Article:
Cars in the UK are either a Saloon or Coupe, or an Estate.
Havn't heard the word shooting brake for a long time. The Shooting brake
actually started out as a name used on a type of horse-drawn vehicle, a
cross between a carriage and a cart, used when the landed gentry took their
friends out on a shooting party - hence the name. Shooting brakes when used
for cars were generally the vehicles with external wood framing, ending up
with something like the Morris Estate "Woodie" (OK, don't start that one
again - I am now fully eductated about the alternative USA use of that
Think about it - Saloon and Coupe are both French words.
A saloon is where you sit about on comfortable upholstered chairs, smoking,
drinking fine wines and making polite and witty social conversation. Hence
a Spridget is NOT a saloon! Some cars are like that, or were once. Now they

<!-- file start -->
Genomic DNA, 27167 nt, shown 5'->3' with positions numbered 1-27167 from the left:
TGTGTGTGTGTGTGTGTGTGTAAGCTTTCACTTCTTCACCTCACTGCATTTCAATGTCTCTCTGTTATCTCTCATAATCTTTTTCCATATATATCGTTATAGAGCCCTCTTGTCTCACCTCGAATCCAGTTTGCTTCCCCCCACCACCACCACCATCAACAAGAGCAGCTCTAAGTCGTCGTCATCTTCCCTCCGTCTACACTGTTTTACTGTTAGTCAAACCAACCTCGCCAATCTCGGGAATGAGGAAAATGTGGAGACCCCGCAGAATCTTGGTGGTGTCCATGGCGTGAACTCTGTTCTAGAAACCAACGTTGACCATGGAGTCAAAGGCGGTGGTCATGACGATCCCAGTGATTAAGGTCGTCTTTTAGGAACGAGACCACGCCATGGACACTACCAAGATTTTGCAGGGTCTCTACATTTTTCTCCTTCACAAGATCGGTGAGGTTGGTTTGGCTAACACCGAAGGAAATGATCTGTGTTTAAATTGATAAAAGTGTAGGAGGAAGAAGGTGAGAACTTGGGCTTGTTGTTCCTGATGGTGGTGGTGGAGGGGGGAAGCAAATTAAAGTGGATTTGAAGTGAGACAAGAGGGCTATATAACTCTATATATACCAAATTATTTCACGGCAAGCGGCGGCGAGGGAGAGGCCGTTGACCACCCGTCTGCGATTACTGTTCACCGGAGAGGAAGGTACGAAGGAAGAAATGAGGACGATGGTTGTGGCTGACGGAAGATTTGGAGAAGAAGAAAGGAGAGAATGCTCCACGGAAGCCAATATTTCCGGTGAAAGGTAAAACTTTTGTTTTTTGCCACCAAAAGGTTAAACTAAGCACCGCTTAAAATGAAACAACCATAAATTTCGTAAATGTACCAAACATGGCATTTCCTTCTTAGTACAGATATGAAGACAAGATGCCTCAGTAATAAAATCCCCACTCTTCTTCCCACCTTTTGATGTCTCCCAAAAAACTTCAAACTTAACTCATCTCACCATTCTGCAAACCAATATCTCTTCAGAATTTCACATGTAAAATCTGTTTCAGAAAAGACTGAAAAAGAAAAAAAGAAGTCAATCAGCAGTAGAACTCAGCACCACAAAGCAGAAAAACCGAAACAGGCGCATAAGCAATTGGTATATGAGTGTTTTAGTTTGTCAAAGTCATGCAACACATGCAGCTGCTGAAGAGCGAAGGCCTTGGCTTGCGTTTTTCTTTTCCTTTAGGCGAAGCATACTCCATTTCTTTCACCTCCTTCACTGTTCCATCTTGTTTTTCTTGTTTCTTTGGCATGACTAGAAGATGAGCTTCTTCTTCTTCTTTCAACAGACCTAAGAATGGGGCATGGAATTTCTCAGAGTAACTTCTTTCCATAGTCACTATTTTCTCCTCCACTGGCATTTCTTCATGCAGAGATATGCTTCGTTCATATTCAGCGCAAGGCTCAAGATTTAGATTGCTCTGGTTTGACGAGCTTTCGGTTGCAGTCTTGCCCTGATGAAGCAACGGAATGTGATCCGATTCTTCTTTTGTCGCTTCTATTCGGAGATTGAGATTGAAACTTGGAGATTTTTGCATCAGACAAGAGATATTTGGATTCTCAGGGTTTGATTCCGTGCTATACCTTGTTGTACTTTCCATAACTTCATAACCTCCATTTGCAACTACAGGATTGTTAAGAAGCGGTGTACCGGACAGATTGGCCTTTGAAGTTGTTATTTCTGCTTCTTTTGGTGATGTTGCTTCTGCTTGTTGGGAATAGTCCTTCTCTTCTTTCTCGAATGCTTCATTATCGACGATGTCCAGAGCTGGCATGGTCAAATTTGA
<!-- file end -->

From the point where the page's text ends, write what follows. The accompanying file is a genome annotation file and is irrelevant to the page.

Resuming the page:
are "Padded cells" and we all know what padded cells are used for.
A Coupe is a sort of cut- down saloon.
Sedan? Well, that 's a large American car that only goes in straight lines.
Truck, Lorry, Wagon. Depends what part of the UK you come from. Here, up
in the Northcountry, we talk about Wagons - 'cos they were invented here for
carrying coal in. In the South, a Wagon is a type of goods train rolling
stock, not a road vehicle at all.
Lorries are Red and blue and yellow, made of wood and small boys play with
them. Brm brmm!
In the UK!
----- Original Message -----
From <GreenBugeye at aol.com>
To: ""Glen Byrns"" <firstname.lastname@example.org>; <email@example.com>
Sent: Monday, April 21, 2003 7:14 PM
Subject: Re: saloon definition
> In a message dated 4/21/2003 11:54:12 AM Eastern Standard Time, "Glen
Byrns" <firstname.lastname@example.org> writes:
> >What is a saloon car? I can't seem to find a definition of what makes a
> >a "saloon". No liquor bottles in the trunk, no taps on the dash, so what
> >the defining factor?
/// unsubscribe/change address requests to email@example.com or try
/// Archives at http://www.team.net/archive/spridgets